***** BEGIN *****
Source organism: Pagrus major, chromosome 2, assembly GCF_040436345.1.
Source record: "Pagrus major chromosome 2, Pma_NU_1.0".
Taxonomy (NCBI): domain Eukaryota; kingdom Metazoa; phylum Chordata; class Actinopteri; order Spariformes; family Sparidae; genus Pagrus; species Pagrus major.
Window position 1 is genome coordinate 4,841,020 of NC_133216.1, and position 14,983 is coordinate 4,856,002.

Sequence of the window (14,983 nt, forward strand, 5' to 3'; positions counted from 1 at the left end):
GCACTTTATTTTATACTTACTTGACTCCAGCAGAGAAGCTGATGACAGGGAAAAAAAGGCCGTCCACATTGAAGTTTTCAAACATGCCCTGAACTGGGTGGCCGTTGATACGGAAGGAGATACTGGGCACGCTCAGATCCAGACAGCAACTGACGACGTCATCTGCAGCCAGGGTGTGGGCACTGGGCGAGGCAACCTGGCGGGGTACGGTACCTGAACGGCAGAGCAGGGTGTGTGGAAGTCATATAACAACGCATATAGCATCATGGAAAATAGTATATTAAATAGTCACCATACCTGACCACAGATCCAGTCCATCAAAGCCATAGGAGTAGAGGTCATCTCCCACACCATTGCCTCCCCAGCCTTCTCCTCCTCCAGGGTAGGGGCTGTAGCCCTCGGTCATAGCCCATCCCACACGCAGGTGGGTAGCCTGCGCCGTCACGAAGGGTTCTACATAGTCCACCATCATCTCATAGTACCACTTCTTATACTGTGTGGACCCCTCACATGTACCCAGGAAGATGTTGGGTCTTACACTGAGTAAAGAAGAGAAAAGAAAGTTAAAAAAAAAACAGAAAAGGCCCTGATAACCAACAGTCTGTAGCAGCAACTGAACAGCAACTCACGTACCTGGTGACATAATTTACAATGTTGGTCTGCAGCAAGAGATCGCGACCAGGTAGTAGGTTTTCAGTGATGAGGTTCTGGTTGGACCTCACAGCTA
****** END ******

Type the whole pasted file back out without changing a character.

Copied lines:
Source organism: Pagrus major, chromosome 2, assembly GCF_040436345.1.
Source record: "Pagrus major chromosome 2, Pma_NU_1.0".
Taxonomy (NCBI): domain Eukaryota; kingdom Metazoa; phylum Chordata; class Actinopteri; order Spariformes; family Sparidae; genus Pagrus; species Pagrus major.
Window position 1 is genome coordinate 4,841,020 of NC_133216.1, and position 14,983 is coordinate 4,856,002.

Sequence of the window (14,983 nt, forward strand, 5' to 3'; positions counted from 1 at the left end):
GCACTTTATTTTATACTTACTTGACTCCAGCAGAGAAGCTGATGACAGGGAAAAAAAGGCCGTCCACATTGAAGTTTTCAAACATGCCCTGAACTGGGTGGCCGTTGATACGGAAGGAGATACTGGGCACGCTCAGATCCAGACAGCAACTGACGACGTCATCTGCAGCCAGGGTGTGGGCACTGGGCGAGGCAACCTGGCGGGGTACGGTACCTGAACGGCAGAGCAGGGTGTGTGGAAGTCATATAACAACGCATATAGCATCATGGAAAATAGTATATTAAATAGTCACCATACCTGACCACAGATCCAGTCCATCAAAGCCATAGGAGTAGAGGTCATCTCCCACACCATTGCCTCCCCAGCCTTCTCCTCCTCCAGGGTAGGGGCTGTAGCCCTCGGTCATAGCCCATCCCACACGCAGGTGGGTAGCCTGCGCCGTCACGAAGGGTTCTACATAGTCCACCATCATCTCATAGTACCACTTCTTATACTGTGTGGACCCCTCACATGTACCCAGGAAGATGTTGGGTCTTACACTGAGTAAAGAAGAGAAAAGAAAGTTAAAAAAAAAACAGAAAAGGCCCTGATAACCAACAGTCTGTAGCAGCAACTGAACAGCAACTCACGTACCTGGTGACATAATTTACAATGTTGGTCTGCAGCAAGAGATCGCGACCAGGTAGTAGGTTTTCAGTGATGAGGTTCTGGTTGGACCTCACAGCTA